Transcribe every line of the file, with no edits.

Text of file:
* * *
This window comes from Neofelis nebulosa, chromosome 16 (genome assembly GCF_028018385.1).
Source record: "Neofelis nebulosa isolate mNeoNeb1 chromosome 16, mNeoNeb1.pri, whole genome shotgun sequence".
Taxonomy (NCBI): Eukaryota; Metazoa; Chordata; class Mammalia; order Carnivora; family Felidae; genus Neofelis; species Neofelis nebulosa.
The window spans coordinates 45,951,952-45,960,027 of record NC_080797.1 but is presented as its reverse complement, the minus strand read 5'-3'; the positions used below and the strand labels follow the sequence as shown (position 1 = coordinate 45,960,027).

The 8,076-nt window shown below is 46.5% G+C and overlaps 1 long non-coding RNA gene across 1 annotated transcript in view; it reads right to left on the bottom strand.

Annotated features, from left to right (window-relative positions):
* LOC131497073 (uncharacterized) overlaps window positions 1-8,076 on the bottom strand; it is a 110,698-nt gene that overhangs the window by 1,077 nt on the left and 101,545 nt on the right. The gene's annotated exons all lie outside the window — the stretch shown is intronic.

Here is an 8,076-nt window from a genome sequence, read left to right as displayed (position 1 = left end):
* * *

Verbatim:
This window comes from Neofelis nebulosa, chromosome 16 (genome assembly GCF_028018385.1).
Source record: "Neofelis nebulosa isolate mNeoNeb1 chromosome 16, mNeoNeb1.pri, whole genome shotgun sequence".
Taxonomy (NCBI): Eukaryota; Metazoa; Chordata; class Mammalia; order Carnivora; family Felidae; genus Neofelis; species Neofelis nebulosa.
The window spans coordinates 45,951,952-45,960,027 of record NC_080797.1 but is presented as its reverse complement, the minus strand read 5'-3'; the positions used below and the strand labels follow the sequence as shown (position 1 = coordinate 45,960,027).

The 8,076-nt window shown below is 46.5% G+C and overlaps 1 long non-coding RNA gene across 1 annotated transcript in view; it reads right to left on the bottom strand.

Annotated features, from left to right (window-relative positions):
* LOC131497073 (uncharacterized) overlaps window positions 1-8,076 on the bottom strand; it is a 110,698-nt gene that overhangs the window by 1,077 nt on the left and 101,545 nt on the right. The gene's annotated exons all lie outside the window — the stretch shown is intronic.

Here is an 8,076-nt window from a genome sequence, read left to right as displayed (position 1 = left end):